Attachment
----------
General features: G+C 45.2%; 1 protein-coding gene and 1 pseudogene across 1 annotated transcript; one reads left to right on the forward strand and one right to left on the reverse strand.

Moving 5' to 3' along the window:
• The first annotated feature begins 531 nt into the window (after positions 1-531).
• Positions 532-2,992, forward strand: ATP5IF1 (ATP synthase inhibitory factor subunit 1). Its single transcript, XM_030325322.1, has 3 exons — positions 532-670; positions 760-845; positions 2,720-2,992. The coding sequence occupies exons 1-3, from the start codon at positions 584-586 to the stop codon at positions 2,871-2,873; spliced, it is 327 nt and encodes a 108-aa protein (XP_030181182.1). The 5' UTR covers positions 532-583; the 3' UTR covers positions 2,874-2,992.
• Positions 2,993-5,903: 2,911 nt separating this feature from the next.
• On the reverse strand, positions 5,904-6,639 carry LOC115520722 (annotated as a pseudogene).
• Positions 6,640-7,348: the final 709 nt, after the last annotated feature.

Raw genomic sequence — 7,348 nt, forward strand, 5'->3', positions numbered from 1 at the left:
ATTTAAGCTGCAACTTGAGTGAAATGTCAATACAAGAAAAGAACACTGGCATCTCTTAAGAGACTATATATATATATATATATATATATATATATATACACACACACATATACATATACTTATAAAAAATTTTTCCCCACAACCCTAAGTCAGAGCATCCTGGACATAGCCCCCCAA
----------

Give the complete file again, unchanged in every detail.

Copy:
General features: G+C 45.2%; 1 protein-coding gene and 1 pseudogene across 1 annotated transcript; one reads left to right on the forward strand and one right to left on the reverse strand.

Moving 5' to 3' along the window:
• The first annotated feature begins 531 nt into the window (after positions 1-531).
• Positions 532-2,992, forward strand: ATP5IF1 (ATP synthase inhibitory factor subunit 1). Its single transcript, XM_030325322.1, has 3 exons — positions 532-670; positions 760-845; positions 2,720-2,992. The coding sequence occupies exons 1-3, from the start codon at positions 584-586 to the stop codon at positions 2,871-2,873; spliced, it is 327 nt and encodes a 108-aa protein (XP_030181182.1). The 5' UTR covers positions 532-583; the 3' UTR covers positions 2,874-2,992.
• Positions 2,993-5,903: 2,911 nt separating this feature from the next.
• On the reverse strand, positions 5,904-6,639 carry LOC115520722 (annotated as a pseudogene).
• Positions 6,640-7,348: the final 709 nt, after the last annotated feature.

Raw genomic sequence — 7,348 nt, forward strand, 5'->3', positions numbered from 1 at the left:
ATTTAAGCTGCAACTTGAGTGAAATGTCAATACAAGAAAAGAACACTGGCATCTCTTAAGAGACTATATATATATATATATATATATATATATATATACACACACACATATACATATACTTATAAAAAATTTTTCCCCACAACCCTAAGTCAGAGCATCCTGGACATAGCCCCCCAA